Microsoft has been ordered to pay a California woman US$10,000 after her computer spontaneously upgraded to Windows 10.
"I had never heard of Windows 10," travel agent Teri Goldstein told the Seattle Times. "Nobody ever asked me if I wanted to update."
She took the case to court, saying Windows 10 slowed her machine to a crawl and would often crash. Microsoft denied any wrongdoing, but last week decided to pay up US$10,000 rather than keep paying for lawyers to fight her.
It's probably no coincidence that days later, it's changed how users of Windows 7 and 8 are upgraded. Previously, the newer version of the operating system would download in the background, then tell the user it was ready -- but closing the pop-up window didn't decline the offer, instead triggering the upgrade.
Ms Goldstein wasn't the only one caught out -- thousands have complained online about being forced to upgrade. A computer belonging to one disgruntled customer, working in the African bush fighting animal poaching, downloaded the 6GB upgrade via satellite internet - costing them several thousand dollars. *** LINK ***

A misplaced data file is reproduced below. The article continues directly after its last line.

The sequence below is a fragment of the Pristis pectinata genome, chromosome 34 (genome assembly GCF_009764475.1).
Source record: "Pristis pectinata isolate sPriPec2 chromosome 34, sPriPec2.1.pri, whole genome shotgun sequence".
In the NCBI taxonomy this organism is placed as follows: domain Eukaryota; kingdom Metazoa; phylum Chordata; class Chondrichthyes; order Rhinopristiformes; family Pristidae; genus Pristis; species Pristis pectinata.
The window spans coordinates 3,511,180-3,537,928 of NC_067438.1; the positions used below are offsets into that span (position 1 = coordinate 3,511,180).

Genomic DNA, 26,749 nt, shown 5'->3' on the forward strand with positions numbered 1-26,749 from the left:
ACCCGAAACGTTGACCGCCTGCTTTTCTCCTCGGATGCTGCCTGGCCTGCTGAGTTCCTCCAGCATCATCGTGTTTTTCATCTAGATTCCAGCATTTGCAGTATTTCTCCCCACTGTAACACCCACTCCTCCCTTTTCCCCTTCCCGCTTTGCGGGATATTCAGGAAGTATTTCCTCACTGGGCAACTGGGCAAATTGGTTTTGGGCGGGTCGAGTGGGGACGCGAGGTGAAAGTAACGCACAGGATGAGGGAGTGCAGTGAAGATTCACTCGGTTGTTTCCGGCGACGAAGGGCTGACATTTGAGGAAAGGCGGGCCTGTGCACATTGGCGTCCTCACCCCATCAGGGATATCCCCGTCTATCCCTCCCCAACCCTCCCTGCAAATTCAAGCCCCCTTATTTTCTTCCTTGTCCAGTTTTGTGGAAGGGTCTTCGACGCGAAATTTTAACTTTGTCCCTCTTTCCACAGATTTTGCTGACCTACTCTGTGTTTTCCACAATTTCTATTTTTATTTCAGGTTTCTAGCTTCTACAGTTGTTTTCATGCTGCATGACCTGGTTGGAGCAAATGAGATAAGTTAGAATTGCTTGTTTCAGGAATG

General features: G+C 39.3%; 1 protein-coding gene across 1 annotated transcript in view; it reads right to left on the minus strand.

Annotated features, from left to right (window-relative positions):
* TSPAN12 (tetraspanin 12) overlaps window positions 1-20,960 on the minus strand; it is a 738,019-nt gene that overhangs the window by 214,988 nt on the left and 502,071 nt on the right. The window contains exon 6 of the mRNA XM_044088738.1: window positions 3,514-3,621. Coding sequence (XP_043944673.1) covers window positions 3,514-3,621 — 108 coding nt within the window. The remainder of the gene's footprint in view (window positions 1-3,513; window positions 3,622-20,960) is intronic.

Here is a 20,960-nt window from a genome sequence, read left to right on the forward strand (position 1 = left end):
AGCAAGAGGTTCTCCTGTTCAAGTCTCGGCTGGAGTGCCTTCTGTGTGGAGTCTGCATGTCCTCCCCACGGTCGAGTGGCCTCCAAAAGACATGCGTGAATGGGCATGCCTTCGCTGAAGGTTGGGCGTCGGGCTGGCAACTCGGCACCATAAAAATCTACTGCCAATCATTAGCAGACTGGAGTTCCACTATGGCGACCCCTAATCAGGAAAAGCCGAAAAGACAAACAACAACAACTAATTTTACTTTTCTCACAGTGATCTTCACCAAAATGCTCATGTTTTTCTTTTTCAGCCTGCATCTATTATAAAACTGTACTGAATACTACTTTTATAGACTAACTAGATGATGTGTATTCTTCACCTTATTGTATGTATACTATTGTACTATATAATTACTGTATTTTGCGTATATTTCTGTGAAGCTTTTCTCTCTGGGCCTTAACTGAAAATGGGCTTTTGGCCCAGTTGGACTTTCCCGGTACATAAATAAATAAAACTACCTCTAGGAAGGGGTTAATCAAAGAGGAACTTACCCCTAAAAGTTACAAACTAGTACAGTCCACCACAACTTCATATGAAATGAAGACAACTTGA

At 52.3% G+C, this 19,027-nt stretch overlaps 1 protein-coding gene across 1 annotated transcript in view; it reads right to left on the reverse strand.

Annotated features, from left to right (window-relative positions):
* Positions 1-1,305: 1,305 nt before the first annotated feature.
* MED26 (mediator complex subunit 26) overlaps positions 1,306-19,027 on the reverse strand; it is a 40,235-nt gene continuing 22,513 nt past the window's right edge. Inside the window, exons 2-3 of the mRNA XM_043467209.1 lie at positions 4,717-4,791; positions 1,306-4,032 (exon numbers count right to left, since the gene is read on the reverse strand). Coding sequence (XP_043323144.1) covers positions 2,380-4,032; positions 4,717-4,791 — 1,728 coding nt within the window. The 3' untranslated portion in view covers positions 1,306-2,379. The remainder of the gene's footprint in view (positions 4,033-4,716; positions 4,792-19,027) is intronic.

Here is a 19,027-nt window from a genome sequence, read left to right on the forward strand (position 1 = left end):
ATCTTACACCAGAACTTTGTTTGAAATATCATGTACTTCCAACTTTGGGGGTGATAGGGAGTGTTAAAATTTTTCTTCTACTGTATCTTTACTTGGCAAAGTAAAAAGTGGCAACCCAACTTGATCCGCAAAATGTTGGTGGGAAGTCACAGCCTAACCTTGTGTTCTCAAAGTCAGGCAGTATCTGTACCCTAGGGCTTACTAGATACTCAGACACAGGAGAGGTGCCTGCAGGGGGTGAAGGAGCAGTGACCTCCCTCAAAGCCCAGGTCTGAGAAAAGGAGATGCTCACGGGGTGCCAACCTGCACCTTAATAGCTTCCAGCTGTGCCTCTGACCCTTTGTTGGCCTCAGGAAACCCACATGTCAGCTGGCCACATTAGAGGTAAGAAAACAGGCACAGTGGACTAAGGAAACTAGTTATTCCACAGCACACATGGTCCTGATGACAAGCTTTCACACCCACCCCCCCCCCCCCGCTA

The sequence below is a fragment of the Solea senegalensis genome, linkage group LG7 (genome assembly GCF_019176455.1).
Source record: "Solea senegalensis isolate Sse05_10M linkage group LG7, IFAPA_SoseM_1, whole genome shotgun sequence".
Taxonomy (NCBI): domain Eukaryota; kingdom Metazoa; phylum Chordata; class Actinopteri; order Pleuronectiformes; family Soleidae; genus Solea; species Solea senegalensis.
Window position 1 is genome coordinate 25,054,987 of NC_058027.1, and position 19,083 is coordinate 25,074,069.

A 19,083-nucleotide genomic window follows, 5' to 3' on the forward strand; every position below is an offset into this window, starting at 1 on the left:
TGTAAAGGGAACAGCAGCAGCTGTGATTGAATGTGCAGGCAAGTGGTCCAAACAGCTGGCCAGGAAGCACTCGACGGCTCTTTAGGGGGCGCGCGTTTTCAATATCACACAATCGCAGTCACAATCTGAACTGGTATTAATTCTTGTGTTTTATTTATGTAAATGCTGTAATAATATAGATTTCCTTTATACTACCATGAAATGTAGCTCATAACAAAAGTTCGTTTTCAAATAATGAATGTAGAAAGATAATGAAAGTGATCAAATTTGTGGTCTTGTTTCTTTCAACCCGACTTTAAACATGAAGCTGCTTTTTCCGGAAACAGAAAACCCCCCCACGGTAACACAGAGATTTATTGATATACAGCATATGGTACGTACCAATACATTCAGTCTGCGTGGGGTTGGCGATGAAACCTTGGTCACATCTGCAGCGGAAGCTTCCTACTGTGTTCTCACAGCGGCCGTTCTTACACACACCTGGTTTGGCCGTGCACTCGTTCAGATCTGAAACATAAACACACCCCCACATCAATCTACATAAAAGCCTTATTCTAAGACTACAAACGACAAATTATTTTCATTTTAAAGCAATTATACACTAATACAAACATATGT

Microsoft has now changed the pop-up, making the option to decline the upgrade easy to see, and closing the pop-up window no longer triggers the installation.
There are about 300 million computers currently running Windows 10, with Microsoft's goal 1 billion by mid-2018. It's free until July 29.